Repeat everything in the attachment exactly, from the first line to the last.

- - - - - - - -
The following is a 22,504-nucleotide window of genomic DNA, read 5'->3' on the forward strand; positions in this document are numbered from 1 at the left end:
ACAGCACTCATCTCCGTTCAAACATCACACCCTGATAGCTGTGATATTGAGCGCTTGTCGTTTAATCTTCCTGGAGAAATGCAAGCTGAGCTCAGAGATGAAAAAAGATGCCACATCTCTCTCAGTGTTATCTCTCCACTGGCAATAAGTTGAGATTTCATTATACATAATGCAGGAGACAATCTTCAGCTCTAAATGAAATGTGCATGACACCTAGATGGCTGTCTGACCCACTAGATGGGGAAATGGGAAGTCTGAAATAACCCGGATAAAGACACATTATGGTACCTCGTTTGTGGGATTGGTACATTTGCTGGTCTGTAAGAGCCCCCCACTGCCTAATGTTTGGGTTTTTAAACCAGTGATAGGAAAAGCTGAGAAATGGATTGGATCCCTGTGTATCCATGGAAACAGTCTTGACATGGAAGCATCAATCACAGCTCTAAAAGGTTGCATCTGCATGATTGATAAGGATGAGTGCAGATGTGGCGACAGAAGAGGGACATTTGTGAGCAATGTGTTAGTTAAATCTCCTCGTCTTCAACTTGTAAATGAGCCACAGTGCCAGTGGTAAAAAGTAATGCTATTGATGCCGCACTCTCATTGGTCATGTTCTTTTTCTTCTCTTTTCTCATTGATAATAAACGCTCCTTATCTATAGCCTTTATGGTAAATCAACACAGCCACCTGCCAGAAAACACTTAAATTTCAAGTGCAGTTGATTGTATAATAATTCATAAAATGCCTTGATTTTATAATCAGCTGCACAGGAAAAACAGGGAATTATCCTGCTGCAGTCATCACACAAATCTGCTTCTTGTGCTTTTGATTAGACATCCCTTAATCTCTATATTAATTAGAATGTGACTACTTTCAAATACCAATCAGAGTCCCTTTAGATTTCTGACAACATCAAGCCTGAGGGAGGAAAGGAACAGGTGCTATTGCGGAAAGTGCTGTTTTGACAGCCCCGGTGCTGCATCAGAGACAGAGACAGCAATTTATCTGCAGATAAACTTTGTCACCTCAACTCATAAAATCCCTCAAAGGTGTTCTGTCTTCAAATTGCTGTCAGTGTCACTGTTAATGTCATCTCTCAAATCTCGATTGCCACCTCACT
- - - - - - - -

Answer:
The following is a 22,504-nucleotide window of genomic DNA, read 5'->3' on the forward strand; positions in this document are numbered from 1 at the left end:
ACAGCACTCATCTCCGTTCAAACATCACACCCTGATAGCTGTGATATTGAGCGCTTGTCGTTTAATCTTCCTGGAGAAATGCAAGCTGAGCTCAGAGATGAAAAAAGATGCCACATCTCTCTCAGTGTTATCTCTCCACTGGCAATAAGTTGAGATTTCATTATACATAATGCAGGAGACAATCTTCAGCTCTAAATGAAATGTGCATGACACCTAGATGGCTGTCTGACCCACTAGATGGGGAAATGGGAAGTCTGAAATAACCCGGATAAAGACACATTATGGTACCTCGTTTGTGGGATTGGTACATTTGCTGGTCTGTAAGAGCCCCCCACTGCCTAATGTTTGGGTTTTTAAACCAGTGATAGGAAAAGCTGAGAAATGGATTGGATCCCTGTGTATCCATGGAAACAGTCTTGACATGGAAGCATCAATCACAGCTCTAAAAGGTTGCATCTGCATGATTGATAAGGATGAGTGCAGATGTGGCGACAGAAGAGGGACATTTGTGAGCAATGTGTTAGTTAAATCTCCTCGTCTTCAACTTGTAAATGAGCCACAGTGCCAGTGGTAAAAAGTAATGCTATTGATGCCGCACTCTCATTGGTCATGTTCTTTTTCTTCTCTTTTCTCATTGATAATAAACGCTCCTTATCTATAGCCTTTATGGTAAATCAACACAGCCACCTGCCAGAAAACACTTAAATTTCAAGTGCAGTTGATTGTATAATAATTCATAAAATGCCTTGATTTTATAATCAGCTGCACAGGAAAAACAGGGAATTATCCTGCTGCAGTCATCACACAAATCTGCTTCTTGTGCTTTTGATTAGACATCCCTTAATCTCTATATTAATTAGAATGTGACTACTTTCAAATACCAATCAGAGTCCCTTTAGATTTCTGACAACATCAAGCCTGAGGGAGGAAAGGAACAGGTGCTATTGCGGAAAGTGCTGTTTTGACAGCCCCGGTGCTGCATCAGAGACAGAGACAGCAATTTATCTGCAGATAAACTTTGTCACCTCAACTCATAAAATCCCTCAAAGGTGTTCTGTCTTCAAATTGCTGTCAGTGTCACTGTTAATGTCATCTCTCAAATCTCGATTGCCACCTCACT